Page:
In its first year of operation, Carlsbad’s innovative biotech incubator has helped give birth to six new life sciences companies that are testing drugs and technologies that they hope to bring to market, the lab’s founders told the City Council.
Joseph Jackson and Kevin Lustig, founders of Bio, Tech and Beyond, said the lab has been in operation for only six months because they spent the first six months converting the city-owned building at 2351 Faraday Avenue into a workable laboratory. More than 400 people attended the lab’s ribbon cutting on last July 12,and on Aug. 1 it opened for business.
“The building has gone from an unused entity to an ongoing hub of economic activity where people are generating businesses, showing there’s really a need for something like this,” Jackson said.
The City of Carlsbad sponsors the community lab/incubator to support the growing life sciences industry.
Carlsbad is home to more than 120 life sciences firms, including such industry giants as Isis Pharmaceuticals, Genoptix and Thermo Fisher Scientific, formerly Life Technologies. The city’s life sciences cluster holds more than 600 patents and provides 7,000 well-paying jobs.
The city leases the 6,000-square-foot building, a former auto insurance claims center, to the lab for $1 a year for five years. Bio, Tech and Beyond’s managers paid for most of the tenant improvements and furnished the lab with scientific and other equipment, some of which was donated by local life sciences companies.
The incubator offers 13 benches that scientists can rent for $600 a month, and it provides access to equipment essential for conducting scientific research. Scientists use the benches and equipment to conduct experiments and test their ideas, with the aim of developing them into marketable drugs and therapies. Five full-time members with six companies and the equivalent of 14 full-time employees are based at the lab.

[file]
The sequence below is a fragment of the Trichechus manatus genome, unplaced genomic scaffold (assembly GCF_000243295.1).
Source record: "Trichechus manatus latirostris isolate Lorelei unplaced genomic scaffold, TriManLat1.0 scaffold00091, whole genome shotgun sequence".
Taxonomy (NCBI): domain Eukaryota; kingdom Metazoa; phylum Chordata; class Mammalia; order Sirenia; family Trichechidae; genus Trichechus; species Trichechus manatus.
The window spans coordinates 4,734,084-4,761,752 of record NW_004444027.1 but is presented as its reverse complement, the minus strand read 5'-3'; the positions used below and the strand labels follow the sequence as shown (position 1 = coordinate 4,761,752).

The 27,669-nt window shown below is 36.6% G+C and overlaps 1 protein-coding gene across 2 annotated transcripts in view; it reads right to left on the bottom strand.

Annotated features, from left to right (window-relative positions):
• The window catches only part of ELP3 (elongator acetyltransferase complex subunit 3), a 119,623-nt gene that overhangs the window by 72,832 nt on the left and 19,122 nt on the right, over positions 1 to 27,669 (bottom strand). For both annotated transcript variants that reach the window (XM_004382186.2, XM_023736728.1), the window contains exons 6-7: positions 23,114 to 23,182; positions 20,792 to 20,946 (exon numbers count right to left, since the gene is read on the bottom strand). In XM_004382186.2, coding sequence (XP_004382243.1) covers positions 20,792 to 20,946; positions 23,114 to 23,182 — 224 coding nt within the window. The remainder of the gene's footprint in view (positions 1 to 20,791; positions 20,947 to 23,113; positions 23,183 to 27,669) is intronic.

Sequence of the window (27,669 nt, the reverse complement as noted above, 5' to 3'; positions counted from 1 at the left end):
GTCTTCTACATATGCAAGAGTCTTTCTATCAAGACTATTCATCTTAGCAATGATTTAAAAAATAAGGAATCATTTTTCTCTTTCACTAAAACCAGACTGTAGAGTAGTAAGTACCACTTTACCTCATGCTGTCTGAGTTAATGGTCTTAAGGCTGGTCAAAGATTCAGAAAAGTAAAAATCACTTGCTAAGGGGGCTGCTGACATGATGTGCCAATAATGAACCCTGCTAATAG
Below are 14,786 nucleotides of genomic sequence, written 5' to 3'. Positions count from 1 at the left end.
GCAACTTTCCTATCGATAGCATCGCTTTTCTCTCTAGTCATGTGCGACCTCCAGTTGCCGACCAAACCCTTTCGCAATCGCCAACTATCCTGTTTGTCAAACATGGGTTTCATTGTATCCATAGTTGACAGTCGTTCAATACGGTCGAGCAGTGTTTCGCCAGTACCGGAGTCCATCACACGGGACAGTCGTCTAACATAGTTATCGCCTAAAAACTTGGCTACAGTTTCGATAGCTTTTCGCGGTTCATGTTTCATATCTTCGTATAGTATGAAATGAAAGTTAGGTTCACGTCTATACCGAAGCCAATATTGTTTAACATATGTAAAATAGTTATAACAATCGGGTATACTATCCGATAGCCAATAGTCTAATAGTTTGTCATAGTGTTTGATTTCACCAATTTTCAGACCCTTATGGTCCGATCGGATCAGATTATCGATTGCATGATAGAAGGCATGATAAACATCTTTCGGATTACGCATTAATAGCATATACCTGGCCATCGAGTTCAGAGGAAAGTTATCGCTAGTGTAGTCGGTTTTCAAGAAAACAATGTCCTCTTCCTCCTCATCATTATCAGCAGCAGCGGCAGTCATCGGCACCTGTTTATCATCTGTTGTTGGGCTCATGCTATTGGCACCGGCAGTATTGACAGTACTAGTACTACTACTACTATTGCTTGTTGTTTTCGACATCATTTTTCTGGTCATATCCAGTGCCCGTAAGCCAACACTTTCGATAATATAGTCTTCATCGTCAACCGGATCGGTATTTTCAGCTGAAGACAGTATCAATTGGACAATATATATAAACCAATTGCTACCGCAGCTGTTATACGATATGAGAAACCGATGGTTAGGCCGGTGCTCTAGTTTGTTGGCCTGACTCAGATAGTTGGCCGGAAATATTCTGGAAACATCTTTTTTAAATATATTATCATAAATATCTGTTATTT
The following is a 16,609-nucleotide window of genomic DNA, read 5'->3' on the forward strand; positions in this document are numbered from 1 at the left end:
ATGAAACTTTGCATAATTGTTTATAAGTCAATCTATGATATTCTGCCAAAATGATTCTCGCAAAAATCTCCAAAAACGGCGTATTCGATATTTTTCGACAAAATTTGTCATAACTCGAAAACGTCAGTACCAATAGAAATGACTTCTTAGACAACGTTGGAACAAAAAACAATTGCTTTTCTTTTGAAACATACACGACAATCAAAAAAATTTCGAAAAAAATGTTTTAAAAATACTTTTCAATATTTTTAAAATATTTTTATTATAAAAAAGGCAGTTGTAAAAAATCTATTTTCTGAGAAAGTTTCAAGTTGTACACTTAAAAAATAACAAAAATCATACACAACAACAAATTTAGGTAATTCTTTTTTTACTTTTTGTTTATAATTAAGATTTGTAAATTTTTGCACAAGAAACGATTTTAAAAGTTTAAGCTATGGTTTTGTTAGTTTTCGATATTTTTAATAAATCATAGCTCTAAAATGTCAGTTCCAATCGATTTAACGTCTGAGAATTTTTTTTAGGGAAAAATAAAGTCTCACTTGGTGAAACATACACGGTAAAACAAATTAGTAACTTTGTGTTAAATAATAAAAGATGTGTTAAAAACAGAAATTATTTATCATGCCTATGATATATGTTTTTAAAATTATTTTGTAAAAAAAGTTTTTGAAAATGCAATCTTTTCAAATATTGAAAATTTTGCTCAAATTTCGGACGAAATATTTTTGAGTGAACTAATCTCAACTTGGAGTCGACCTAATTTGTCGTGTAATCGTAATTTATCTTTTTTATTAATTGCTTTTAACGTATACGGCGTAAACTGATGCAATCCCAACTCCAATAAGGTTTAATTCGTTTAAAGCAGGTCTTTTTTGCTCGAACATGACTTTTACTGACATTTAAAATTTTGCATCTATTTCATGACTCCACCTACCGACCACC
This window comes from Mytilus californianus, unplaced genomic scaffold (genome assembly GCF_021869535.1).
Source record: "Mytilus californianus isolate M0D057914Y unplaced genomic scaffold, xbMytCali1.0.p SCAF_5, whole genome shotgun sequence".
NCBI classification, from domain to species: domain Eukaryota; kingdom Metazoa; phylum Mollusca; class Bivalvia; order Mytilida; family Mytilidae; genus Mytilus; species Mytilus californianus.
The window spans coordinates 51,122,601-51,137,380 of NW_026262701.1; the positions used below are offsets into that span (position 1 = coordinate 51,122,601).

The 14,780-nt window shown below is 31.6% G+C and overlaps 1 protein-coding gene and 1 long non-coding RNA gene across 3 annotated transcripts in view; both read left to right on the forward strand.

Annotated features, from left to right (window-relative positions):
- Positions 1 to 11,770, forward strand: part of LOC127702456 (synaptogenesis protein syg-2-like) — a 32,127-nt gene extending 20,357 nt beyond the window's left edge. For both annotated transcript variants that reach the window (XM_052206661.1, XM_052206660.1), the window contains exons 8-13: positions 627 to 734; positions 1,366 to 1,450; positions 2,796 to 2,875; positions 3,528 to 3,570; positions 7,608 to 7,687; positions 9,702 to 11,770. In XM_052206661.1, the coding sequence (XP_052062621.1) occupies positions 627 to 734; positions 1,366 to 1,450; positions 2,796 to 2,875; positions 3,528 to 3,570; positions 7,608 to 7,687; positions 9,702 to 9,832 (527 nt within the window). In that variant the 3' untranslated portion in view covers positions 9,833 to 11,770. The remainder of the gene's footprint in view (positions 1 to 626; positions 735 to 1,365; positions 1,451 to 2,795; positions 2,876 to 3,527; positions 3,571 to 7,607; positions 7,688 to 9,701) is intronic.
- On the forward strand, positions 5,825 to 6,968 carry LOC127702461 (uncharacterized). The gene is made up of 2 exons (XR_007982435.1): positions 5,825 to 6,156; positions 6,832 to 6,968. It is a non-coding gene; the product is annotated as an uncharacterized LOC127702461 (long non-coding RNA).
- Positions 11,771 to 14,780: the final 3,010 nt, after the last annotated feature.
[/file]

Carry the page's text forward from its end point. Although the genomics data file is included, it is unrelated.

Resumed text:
One of the companies, Orphi Therapeutics, is researching a therapy that would treat a blood disorder, cerebral amyloid angiopathy or “CAA,” which that can cause strokes. The scientists are researching a genetic form of the disease that affects the young, and they hope to begin testing a drug therapy within two years.
Jackson said the scientists who use the lab full time are typically life sciences veterans who have an idea that they’ve been working on for a long time. The lab provides an ideal location to fine-tune and develop that idea into a going concern.
Bio, Tech and Beyond hopes to enroll eight more full-time members over the next six months and is pioneering a research arm, the Carlsbad Center for Translational Medicine, that will partner with academic investigators on projects. The facility also houses a cell culture lab that it can use to generate revenue and help make it self-sustaining.
Jackson said that the lab has conducted two community outreach events and has about 25 active visitors and volunteers who use the facilities regularly. It also serves as a networking center connecting startup firms with industry veterans.
“The City of Carlsbad has a strong presence in the life sciences industry, and it makes sense for the city to provide an incubator where scientists with new ideas can develop as entrepreneurs,” said City of Carlsbad Economic Development Manager Christina Vincent. “The city is very pleased with what Bio, Tech and Beyond has achieved in its first year, and we look forward to a successful future.”
— From a press release from the City of Carlsbad
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